01/30/2013 01:04 pm ET Updated Apr 01, 2013

What's That Food Doing in There Anyway?

In a previous post, we discussed the importance of nutrient-dense, plant-based whole foods. But what difference does it really make? Perhaps you've heard of the term inflammation? It's become quite a popular word, and you can even take measure of a body's inflammation with a blood test. But how do you know if you have it, and what does inflammation have to do with food? Let me try and explain.

Whenever we eat food, our mouths begin the digestive process through our teeth and saliva, which contains enzymes that begin breaking food down. The food then goes into our stomachs, where the digestive process continues, then into our small intestine and then into the large intestine. At each step along the way, various minerals, nutrients and calories are extracted from the food, and then (hopefully) absorbed into our bodies.

When we eat foods that are minimally processed, and resemble their original form, our bodies know exactly what to do to break these foods down. But when we eat a meal full of highly processed foods, it is more difficult for our bodies to work with the new forms these foods take. We still take up the calories, but it is much more difficult to absorb the nutrients. Because many of these foods have a lower density of minerals and nutrients, over time, our bodies start to think we are starving, and begin to hold on to all the calories coming in, in hopes of finding some useful nutrients in those calories.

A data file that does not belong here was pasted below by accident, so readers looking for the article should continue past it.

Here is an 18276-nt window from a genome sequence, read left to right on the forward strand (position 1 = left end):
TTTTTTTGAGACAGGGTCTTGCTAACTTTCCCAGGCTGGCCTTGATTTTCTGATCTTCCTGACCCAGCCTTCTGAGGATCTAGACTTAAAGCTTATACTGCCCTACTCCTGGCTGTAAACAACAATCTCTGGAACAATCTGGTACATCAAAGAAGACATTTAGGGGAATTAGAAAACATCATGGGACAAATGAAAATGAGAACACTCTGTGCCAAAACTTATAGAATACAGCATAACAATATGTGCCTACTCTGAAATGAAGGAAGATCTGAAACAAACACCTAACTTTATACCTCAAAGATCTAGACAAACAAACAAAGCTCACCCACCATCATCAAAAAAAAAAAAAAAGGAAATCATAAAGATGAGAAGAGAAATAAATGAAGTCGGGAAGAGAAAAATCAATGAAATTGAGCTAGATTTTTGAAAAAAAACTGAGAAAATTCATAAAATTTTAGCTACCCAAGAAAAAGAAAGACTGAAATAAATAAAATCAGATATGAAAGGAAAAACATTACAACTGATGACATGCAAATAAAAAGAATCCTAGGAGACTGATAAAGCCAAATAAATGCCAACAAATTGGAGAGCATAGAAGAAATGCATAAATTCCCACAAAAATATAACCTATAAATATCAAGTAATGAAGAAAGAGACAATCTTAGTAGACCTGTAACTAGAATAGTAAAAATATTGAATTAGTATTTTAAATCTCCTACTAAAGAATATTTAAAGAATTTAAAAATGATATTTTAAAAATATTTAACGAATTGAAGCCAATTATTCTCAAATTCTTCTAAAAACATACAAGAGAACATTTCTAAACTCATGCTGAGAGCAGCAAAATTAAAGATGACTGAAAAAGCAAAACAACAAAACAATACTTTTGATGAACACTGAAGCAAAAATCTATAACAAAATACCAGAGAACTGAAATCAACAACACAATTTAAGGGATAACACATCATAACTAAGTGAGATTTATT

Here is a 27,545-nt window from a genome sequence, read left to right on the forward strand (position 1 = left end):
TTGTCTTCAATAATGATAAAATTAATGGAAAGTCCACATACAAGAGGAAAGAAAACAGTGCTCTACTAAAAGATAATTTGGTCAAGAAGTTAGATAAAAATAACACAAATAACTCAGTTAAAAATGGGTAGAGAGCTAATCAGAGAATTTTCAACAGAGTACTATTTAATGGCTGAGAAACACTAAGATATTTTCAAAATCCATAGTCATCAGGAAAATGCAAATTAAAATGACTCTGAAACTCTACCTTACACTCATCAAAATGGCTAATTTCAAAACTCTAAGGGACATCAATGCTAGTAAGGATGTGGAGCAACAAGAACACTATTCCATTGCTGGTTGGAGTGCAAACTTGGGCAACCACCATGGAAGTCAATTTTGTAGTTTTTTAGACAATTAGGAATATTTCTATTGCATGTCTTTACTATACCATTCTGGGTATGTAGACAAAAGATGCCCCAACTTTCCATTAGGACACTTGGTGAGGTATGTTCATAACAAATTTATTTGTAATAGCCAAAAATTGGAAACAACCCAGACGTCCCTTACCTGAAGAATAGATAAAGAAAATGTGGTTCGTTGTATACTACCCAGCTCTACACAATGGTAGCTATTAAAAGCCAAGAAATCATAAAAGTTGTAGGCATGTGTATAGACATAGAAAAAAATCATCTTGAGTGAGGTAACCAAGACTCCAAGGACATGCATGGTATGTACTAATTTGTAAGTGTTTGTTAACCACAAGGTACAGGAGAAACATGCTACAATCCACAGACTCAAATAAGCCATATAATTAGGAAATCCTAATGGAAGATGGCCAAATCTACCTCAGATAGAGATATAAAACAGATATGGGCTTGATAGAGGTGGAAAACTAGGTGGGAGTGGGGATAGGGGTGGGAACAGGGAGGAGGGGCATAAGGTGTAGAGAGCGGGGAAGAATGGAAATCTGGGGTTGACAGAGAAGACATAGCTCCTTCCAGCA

The net result is weight gain.

Similarly, when we eat highly processed foods, through a process which is still undefined, they lead to irritation in our bodies, which is termed inflammation. Inflammation is a little difficult to identify, but usually presents itself in various symptoms.

Now, here is where it gets tricky -- because every person will have different symptoms. A very common sign of inflammation is fatigue, another is irritable bowel. More signs of inflammation include acne, infertility, sleep disorders, psychiatric disorders, concentration issues and "brain fog," and the list continues. The reason it's so long is that you will always react differently than your friend will to the stress on your body.

Now, the cool thing about all this is that it is fixable! But it's going to take some planning, thought and focus on your part. We've touched on this before, with regards to food. It's uncomfortable to be hungry, right? One strategy for success is to always carry food along, even if it's a bar. There are tons of bars out there that have recognizable ingredients and will get you over that hungry time, without sabotaging your efforts. If you're caught, with no food in hand and no kitchen in sight, stick to foods that look like themselves. All fruits, vegetables, meats, poultry, fish and beans are fair game. In addition, in order to feel better, it will take recognizing all those symptoms that you have been putting up with for the past few years, and deciding that it's no longer okay to struggle through each day.

Over this next week, I invite you to look at the foods going into your body. If your eyes and brain don't know all the ingredients, it's likely that your body won't, either.

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